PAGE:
NCAA

Colts trying to forget mistakes, focus on future

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Colts trying to forget mistakes, focus on future

INDIANAPOLIS (AP) The Indianapolis Colts have spent most of this season doing many things well.

On Monday, the Colts were mulling over what went wrong in Houston.

``Obviously we left points on the field with the fumble on the goal line and then the penalty on the touchdown pass,'' interim coach Bruce Arians said.

From blocking breakdowns to missed tackles, turnovers to blocked punts, there was plenty of blame to go around in the aftermath of Sunday's 29-17 loss to the Texans, a defeat that allowed the Texans to wrap up their second straight AFC South and prevented Indy from clinching an improbable playoff berth.

The film sessions made this week's mission perfectly clear: Show the rest of the league that the mistake-prone team everyone saw in Houston will not be the same one that arrives in Kansas City this week or, presumably, in the playoffs - if Indy can get that elusive 10th victory.

Sure, J.J. Watt made things tough on rookie Andrew Luck and the Colts' offense, receiver Andre Johnson went over 100 yards and Arian Foster topped the 160-yard mark against Indy yet again.

But the biggest problems for Indy were self-inflicted.

Mewelde Moore fumbled the ball at the Texans 1-yard line in the first half. A holding penalty on Kellen Heard nullified Reggie Wayne's acrobatic double toe-tap for what would have been a touchdown. And Dwayne Allen whiffed on a block in punt protection, allowing Houston to block the kick and return it for a score.

``I was set too far back,'' Allen said Monday. ``The kick I had was perfect for pass protection but not for a punt.''

While Indy (9-5) has been far from perfect this season, it's rarely made this many costly errors in one game.

That's why the Colts have won a league-high eight times in one-possession games and Luck has rallied his team six times in the fourth quarter, an NFL rookie record.

This time, the luck ran out and the Colts are forced to make quick fixes - a process complicated by a long list of injuries.

Arians has already ruled out running back Delone Carter (ankle), starting linebacker Kavell Conner (hamstring), starting center Samson Satele (ankle) and starting safety Tom Zbikowski (knee) against the Chiefs (2-12).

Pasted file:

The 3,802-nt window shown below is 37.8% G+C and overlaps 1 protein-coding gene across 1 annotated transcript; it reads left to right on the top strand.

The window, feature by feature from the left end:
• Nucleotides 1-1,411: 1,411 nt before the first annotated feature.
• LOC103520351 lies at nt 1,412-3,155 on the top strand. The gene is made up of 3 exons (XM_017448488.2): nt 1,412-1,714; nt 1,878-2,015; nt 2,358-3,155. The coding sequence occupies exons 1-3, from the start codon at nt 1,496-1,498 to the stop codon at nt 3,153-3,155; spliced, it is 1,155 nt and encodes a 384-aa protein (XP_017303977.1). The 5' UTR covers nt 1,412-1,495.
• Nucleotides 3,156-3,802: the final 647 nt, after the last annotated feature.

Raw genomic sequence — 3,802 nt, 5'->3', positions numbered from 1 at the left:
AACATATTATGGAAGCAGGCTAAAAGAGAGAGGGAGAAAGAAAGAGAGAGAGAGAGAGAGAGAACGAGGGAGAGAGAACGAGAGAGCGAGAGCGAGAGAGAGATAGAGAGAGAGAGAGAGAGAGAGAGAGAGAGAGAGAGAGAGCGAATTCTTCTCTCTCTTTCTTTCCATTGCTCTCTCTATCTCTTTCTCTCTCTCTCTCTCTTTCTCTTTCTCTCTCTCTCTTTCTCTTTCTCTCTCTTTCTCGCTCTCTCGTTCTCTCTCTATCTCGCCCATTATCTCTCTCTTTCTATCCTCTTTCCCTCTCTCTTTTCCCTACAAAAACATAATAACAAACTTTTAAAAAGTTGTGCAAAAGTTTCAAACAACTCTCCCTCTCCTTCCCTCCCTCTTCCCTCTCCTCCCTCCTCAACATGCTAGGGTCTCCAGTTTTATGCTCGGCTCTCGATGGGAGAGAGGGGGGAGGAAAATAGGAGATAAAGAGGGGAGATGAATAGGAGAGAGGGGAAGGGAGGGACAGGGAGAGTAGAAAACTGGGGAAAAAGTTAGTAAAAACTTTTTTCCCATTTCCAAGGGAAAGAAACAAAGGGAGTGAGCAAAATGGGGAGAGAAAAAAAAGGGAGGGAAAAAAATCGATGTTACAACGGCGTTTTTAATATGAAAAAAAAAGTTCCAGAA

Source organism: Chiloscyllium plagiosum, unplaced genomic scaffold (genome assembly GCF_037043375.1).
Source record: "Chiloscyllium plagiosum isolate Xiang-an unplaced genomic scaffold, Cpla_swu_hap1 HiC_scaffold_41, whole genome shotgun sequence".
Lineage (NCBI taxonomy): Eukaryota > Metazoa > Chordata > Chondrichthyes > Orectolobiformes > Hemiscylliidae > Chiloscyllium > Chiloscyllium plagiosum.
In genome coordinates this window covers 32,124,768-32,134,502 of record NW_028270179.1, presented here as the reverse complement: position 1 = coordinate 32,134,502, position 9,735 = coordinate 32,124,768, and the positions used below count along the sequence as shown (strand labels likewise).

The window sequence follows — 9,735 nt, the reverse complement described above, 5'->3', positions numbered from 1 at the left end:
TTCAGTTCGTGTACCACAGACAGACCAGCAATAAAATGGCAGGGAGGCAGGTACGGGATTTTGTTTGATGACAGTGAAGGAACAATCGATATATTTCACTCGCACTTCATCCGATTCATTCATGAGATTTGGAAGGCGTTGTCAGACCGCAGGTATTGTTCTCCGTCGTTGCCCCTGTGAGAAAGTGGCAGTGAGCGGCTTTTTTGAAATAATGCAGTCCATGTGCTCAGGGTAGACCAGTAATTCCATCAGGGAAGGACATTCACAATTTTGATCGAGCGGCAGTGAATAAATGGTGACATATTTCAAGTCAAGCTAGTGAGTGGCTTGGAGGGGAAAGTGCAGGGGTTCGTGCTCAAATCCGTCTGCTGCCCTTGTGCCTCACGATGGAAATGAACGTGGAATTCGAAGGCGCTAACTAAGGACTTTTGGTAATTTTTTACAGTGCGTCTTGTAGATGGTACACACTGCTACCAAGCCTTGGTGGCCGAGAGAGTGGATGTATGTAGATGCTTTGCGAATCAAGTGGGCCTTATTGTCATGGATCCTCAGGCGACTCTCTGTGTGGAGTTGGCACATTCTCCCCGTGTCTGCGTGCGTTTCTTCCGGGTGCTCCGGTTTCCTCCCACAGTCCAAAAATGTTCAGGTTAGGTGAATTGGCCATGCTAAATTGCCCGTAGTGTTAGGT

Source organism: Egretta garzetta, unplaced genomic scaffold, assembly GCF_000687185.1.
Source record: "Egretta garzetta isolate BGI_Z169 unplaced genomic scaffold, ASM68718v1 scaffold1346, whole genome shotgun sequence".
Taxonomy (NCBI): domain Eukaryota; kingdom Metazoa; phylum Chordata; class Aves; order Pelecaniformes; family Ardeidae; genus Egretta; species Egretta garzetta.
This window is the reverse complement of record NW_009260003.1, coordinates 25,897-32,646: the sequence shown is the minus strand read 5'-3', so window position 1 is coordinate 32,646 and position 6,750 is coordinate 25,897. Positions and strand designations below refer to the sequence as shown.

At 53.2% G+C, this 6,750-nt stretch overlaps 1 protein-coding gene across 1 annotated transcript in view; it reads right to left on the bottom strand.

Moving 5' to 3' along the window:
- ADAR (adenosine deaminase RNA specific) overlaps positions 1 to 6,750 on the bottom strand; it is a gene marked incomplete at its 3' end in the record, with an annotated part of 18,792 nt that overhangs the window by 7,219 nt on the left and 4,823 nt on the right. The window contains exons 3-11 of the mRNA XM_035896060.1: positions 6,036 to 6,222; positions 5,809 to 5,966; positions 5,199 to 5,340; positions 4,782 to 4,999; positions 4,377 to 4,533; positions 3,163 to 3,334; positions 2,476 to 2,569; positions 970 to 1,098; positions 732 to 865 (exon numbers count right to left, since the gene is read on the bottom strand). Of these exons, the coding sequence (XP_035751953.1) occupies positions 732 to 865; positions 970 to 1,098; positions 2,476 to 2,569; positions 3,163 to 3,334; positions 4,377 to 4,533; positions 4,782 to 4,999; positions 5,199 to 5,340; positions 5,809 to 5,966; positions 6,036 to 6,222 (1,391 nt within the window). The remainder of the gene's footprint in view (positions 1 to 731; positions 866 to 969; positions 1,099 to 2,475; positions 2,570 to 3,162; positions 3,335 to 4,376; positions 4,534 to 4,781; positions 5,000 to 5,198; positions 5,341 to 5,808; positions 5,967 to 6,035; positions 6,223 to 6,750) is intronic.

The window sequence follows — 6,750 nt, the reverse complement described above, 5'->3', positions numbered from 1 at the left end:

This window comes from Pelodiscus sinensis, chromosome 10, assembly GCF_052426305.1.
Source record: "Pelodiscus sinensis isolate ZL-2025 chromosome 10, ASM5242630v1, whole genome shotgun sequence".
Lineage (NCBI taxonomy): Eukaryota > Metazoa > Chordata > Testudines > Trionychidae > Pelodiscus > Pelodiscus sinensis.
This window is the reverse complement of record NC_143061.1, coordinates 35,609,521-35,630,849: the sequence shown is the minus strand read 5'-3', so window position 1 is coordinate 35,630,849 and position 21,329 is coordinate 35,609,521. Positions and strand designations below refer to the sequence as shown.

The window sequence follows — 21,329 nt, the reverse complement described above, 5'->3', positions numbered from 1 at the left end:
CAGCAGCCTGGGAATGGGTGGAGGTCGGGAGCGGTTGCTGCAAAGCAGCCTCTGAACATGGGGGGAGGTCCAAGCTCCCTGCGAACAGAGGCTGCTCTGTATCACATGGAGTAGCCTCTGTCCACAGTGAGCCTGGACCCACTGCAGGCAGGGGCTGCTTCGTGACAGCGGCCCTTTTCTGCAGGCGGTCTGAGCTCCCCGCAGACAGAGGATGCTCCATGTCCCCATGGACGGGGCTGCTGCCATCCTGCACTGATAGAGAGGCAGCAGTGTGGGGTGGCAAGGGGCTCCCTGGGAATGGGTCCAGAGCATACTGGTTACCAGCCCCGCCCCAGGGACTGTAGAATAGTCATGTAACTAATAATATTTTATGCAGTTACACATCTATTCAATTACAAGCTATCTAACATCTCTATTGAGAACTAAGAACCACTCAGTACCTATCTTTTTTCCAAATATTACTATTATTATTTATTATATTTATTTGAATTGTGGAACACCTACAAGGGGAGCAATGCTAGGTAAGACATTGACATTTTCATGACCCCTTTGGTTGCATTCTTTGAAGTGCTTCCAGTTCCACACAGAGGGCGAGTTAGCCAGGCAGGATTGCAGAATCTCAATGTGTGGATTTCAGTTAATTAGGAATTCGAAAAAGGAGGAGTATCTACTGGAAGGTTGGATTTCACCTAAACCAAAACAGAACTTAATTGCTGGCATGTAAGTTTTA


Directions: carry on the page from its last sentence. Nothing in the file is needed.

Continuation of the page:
The biggest concern, though, is the banged-up offensive line. Watt finished with 10 tackles, three sacks and six tackles for loss against Indy's makeshift unit that will be scrambling to find even more bodies this week.

Right tackle Winston Justice (biceps) sat out against the Texans and Arians couldn't say whether Justice would make it back this week. Satele's backup, A.Q. Shipley, limped off the field with a right knee injury with 28 seconds left Sunday and may not be able to play, either.

If both centers are out, right guard Mike McGlynn will move over and try to help protect Luck, who has already been sacked 37 times this season and taken dozens of more hits.

``As athletic as he is, he's taking some of them himself and it's not all protection,'' Arians said. ``As long as he's on the move and he's getting sacked, he's probably not in harm's way. When he gets drilled right to the face in the middle of the pocket, those are the ones you worry about.''

But as bad as Sunday's game looked, it was not nearly as lopsided on the field.

Indy trailed just 23-17 when it got the ball back with 13:31 left to play, then went three-and-out and allowed Houston to drive for a 46-yard field goal that made it a nine-point game.

Foster didn't top 100 yards until Houston's final possession, and despite all of the miscues, Luck still had a chance to rally the Colts late.

``I think all the guys, including myself, are going to be very critical of what they did, realize that if we want to become a better team, we are going to have to hopefully eliminate the mistakes that we made in this game,'' Luck said.